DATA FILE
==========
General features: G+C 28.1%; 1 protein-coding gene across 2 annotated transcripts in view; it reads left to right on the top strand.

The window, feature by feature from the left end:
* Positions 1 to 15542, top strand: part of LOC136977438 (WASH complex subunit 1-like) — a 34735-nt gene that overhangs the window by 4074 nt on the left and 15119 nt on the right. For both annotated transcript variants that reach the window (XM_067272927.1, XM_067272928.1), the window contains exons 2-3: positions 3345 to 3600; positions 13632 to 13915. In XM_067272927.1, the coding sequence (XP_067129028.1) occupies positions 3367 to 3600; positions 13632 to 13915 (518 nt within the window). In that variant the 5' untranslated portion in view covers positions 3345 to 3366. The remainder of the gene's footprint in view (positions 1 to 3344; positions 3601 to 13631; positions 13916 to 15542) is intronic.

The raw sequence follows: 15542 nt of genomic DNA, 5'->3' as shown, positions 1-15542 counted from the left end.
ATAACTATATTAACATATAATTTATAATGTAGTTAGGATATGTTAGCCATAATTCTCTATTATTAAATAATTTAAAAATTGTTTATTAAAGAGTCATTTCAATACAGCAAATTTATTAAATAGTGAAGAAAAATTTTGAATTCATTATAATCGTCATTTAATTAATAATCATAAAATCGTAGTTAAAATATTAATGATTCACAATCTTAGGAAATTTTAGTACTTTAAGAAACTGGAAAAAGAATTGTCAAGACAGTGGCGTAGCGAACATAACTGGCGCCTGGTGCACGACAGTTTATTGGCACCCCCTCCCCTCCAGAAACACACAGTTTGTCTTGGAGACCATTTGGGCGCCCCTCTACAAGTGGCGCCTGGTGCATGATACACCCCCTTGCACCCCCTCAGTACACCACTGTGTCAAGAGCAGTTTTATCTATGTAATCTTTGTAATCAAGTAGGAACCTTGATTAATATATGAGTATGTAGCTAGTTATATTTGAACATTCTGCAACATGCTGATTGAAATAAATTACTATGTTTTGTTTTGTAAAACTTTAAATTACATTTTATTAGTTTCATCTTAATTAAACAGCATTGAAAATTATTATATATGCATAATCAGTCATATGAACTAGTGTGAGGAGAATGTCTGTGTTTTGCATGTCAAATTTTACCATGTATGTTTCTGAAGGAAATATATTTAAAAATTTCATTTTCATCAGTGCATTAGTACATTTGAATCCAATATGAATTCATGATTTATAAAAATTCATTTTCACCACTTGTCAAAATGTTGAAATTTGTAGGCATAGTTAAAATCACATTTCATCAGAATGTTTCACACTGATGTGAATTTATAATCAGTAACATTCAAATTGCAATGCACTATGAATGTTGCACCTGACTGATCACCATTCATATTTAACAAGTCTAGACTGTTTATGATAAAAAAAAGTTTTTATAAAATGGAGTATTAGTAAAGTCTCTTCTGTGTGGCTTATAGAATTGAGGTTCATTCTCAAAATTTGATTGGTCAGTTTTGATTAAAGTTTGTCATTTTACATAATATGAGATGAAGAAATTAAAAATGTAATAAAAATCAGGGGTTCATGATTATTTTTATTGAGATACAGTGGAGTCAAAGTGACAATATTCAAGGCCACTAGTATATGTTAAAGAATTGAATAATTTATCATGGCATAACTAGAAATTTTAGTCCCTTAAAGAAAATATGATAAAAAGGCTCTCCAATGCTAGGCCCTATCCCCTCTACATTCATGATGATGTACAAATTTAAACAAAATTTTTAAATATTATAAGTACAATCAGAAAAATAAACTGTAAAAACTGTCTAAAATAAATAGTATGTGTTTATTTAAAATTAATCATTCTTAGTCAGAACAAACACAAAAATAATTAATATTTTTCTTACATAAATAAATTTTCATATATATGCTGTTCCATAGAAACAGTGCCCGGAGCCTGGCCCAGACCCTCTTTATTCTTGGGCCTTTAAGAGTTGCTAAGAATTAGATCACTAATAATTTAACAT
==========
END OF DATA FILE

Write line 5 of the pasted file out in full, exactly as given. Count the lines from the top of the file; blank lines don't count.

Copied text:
ATAACTATATTAACATATAATTTATAATGTAGTTAGGATATGTTAGCCATAATTCTCTATTATTAAATAATTTAAAAATTGTTTATTAAAGAGTCATTTCAATACAGCAAATTTATTAAATAGTGAAGAAAAATTTTGAATTCATTATAATCGTCATTTAATTAATAATCATAAAATCGTAGTTAAAATATTAATGATTCACAATCTTAGGAAATTTTAGTACTTTAAGAAACTGGAAAAAGAATTGTCAAGACAGTGGCGTAGCGAACATAACTGGCGCCTGGTGCACGACAGTTTATTGGCACCCCCTCCCCTCCAGAAACACACAGTTTGTCTTGGAGACCATTTGGGCGCCCCTCTACAAGTGGCGCCTGGTGCATGATACACCCCCTTGCACCCCCTCAGTACACCACTGTGTCAAGAGCAGTTTTATCTATGTAATCTTTGTAATCAAGTAGGAACCTTGATTAATATATGAGTATGTAGCTAGTTATATTTGAACATTCTGCAACATGCTGATTGAAATAAATTACTATGTTTTGTTTTGTAAAACTTTAAATTACATTTTATTAGTTTCATCTTAATTAAACAGCATTGAAAATTATTATATATGCATAATCAGTCATATGAACTAGTGTGAGGAGAATGTCTGTGTTTTGCATGTCAAATTTTACCATGTATGTTTCTGAAGGAAATATATTTAAAAATTTCATTTTCATCAGTGCATTAGTACATTTGAATCCAATATGAATTCATGATTTATAAAAATTCATTTTCACCACTTGTCAAAATGTTGAAATTTGTAGGCATAGTTAAAATCACATTTCATCAGAATGTTTCACACTGATGTGAATTTATAATCAGTAACATTCAAATTGCAATGCACTATGAATGTTGCACCTGACTGATCACCATTCATATTTAACAAGTCTAGACTGTTTATGATAAAAAAAAGTTTTTATAAAATGGAGTATTAGTAAAGTCTCTTCTGTGTGGCTTATAGAATTGAGGTTCATTCTCAAAATTTGATTGGTCAGTTTTGATTAAAGTTTGTCATTTTACATAATATGAGATGAAGAAATTAAAAATGTAATAAAAATCAGGGGTTCATGATTATTTTTATTGAGATACAGTGGAGTCAAAGTGACAATATTCAAGGCCACTAGTATATGTTAAAGAATTGAATAATTTATCATGGCATAACTAGAAATTTTAGTCCCTTAAAGAAAATATGATAAAAAGGCTCTCCAATGCTAGGCCCTATCCCCTCTACATTCATGATGATGTACAAATTTAAACAAAATTTTTAAATATTATAAGTACAATCAGAAAAATAAACTGTAAAAACTGTCTAAAATAAATAGTATGTGTTTATTTAAAATTAATCATTCTTAGTCAGAACAAACACAAAAATAATTAATATTTTTCTTACATAAATAAATTTTCATATATATGCTGTTCCATAGAAACAGTGCCCGGAGCCTGGCCCAGACCCTCTTTATTCTTGGGCCTTTAAGAGTTGCTAAGAATTAGATCACTAATAATTTAACAT